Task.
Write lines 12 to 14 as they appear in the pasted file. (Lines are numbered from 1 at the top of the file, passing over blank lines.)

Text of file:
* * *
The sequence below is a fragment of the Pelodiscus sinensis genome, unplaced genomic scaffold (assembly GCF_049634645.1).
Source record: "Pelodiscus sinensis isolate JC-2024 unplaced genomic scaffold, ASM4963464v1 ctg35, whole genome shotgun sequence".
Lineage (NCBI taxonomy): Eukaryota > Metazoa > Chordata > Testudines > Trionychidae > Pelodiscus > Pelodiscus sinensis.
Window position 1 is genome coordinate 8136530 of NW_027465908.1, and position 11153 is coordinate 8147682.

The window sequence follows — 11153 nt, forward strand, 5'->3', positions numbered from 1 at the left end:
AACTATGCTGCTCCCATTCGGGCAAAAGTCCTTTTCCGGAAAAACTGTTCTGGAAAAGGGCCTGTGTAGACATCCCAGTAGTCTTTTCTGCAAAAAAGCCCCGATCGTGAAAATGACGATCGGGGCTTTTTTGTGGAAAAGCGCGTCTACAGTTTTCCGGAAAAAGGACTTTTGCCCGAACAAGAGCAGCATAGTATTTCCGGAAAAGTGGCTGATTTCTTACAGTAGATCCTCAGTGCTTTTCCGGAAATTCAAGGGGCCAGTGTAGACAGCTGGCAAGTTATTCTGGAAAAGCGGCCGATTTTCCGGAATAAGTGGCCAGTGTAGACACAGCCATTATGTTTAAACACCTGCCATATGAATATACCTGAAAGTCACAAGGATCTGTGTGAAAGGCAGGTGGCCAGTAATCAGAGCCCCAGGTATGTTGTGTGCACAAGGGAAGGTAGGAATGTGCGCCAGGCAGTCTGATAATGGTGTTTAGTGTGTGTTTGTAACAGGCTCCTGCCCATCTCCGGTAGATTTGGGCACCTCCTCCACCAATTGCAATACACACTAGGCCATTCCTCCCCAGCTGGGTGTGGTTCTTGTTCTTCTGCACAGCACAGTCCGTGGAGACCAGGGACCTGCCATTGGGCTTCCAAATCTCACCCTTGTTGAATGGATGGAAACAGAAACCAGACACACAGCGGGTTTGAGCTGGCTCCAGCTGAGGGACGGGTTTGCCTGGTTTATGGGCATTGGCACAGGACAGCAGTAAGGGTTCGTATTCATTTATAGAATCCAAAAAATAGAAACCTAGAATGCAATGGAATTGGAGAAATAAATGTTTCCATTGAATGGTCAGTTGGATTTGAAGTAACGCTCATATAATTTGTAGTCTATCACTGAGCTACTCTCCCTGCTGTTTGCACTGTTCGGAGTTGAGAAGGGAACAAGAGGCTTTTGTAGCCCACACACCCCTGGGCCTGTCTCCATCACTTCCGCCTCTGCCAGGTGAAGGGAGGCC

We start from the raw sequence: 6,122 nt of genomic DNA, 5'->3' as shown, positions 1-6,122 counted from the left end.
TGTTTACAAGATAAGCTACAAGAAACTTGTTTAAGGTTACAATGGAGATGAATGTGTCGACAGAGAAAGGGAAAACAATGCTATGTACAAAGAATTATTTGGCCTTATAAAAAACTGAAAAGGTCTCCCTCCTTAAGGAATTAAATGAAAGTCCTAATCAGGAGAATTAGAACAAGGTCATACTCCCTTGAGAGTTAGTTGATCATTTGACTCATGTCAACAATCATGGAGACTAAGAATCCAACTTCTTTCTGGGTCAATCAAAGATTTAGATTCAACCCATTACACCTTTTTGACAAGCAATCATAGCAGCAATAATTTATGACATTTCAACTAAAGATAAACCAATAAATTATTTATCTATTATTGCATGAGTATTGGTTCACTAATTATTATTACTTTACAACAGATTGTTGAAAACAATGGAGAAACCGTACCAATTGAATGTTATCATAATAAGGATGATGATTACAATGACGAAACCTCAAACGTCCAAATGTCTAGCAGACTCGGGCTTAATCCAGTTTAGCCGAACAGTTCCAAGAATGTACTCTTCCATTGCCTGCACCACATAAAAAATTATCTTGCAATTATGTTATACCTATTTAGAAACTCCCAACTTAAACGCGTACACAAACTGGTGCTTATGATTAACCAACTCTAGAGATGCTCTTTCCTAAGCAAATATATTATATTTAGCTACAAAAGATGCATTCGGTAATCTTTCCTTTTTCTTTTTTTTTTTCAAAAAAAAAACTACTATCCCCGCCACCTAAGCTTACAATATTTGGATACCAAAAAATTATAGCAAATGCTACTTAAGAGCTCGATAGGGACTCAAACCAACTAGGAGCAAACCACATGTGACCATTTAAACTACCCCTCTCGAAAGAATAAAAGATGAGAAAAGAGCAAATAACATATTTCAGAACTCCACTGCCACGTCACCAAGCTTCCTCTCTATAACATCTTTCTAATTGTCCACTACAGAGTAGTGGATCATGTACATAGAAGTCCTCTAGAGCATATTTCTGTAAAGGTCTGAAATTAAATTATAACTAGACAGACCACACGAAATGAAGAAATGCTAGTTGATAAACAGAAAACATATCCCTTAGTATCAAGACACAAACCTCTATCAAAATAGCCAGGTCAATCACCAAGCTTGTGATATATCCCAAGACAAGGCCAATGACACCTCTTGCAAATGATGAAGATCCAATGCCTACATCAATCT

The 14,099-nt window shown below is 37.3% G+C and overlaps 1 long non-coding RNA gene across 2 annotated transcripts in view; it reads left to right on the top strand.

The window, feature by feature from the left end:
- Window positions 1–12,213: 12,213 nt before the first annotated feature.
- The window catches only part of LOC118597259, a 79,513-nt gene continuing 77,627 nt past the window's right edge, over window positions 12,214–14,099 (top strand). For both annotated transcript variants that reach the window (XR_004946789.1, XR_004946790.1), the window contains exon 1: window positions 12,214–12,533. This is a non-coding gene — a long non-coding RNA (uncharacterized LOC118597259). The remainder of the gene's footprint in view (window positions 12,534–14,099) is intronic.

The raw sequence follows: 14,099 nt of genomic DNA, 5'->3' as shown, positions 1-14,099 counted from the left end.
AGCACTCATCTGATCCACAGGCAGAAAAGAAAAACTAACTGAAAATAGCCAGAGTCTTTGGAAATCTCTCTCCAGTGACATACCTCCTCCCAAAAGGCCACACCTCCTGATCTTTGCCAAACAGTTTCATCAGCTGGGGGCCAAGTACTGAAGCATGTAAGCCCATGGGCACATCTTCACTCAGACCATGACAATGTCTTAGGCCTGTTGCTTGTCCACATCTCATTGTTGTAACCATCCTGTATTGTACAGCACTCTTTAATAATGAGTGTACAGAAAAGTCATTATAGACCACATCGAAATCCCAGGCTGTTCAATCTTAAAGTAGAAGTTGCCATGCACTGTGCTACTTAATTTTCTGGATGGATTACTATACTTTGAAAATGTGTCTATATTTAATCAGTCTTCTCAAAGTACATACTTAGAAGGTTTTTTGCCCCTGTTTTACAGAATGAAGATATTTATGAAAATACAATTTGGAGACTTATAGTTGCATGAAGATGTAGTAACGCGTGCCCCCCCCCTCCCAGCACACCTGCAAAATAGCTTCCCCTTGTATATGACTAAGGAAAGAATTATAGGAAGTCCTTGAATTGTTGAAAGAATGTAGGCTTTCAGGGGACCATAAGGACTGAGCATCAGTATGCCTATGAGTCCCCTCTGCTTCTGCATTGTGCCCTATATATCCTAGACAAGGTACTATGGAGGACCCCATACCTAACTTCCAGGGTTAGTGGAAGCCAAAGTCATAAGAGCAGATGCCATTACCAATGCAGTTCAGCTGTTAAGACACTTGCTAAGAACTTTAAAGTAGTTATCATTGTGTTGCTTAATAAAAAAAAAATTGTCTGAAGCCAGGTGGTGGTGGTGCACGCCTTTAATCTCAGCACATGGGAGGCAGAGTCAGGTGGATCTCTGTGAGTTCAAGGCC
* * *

- The window catches only part of LOC118597259, a 79,513-nt gene continuing 77,627 nt past the window's right edge, over window positions 12,214–14,099 (top strand). For both annotated transcript variants that reach the window (XR_004946789.1, XR_004946790.1), the window contains exon 1: window positions 12,214–12,533. This is a non-coding gene — a long non-coding RNA (uncharacterized LOC118597259). The remainder of the gene's footprint in view (window positions 12,534–14,099) is intronic.

The raw sequence follows: 14,099 nt of genomic DNA, 5'->3' as shown, positions 1-14,099 counted from the left end.
AGCACTCATCTGATCCACAGGCAGAAAAGAAAAACTAACTGAAAATAGCCAGAGTCTTTGGAAATCTCTCTCCAGTGACATACCTCCTCCCAAAAGGCCACACCTCCTGATCTTTGCCAAACAGTTTCATCAGCTGGGGGCCAAGTACTGAAGCATGTAAGCCCATGGGCACATCTTCACTCAGACCATGACAATGTCTTAGGCCTGTTGCTTGTCCACATCTCATTGTTGTAACCATCCTGTATTGTACAGCACTCTTTAATAATGAGTGTACAGAAAAGTCATTATAGACCACATCGAAATCCCAGGCTGTTCAATCTTAAAGTAGAAGTTGCCATGCACTGTGCTACTTAATTTTCTGGATGGATTACTATACTTTGAAAATGTGTCTATATTTAATCAGTCTTCTCAAAGTACATACTTAGAAGGTTTTTTGCCCCTGTTTTACAGAATGAAGATATTTATGAAAATACAATTTGGAGACTTATAGTTGCATGAAGATGTAGTAACGCGTGCCCCCCCCCTCCCAGCACACCTGCAAAATAGCTTCCCCTTGTATATGACTAAGGAAAGAATTATAGGAAGTCCTTGAATTGTTGAAAGAATGTAGGCTTTCAGGGGACCATAAGGACTGAGCATCAGTATGCCTATGAGTCCCCTCTGCTTCTGCATTGTGCCCTATATATCCTAGACAAGGTACTATGGAGGACCCCATACCTAACTTCCAGGGTTAGTGGAAGCCAAAGTCATAAGAGCAGATGCCATTACCAATGCAGTTCAGCTGTTAAGACACTTGCTAAGAACTTTAAAGTAGTTATCATTGTGTTGCTTAATAAAAAAAAAATTGTCTGAAGCCAGGTGGTGGTGGTGCACGCCTTTAATCTCAGCACATGGGAGGCAGAGTCAGGTGGATCTCTGTGAGTTCAAGGCC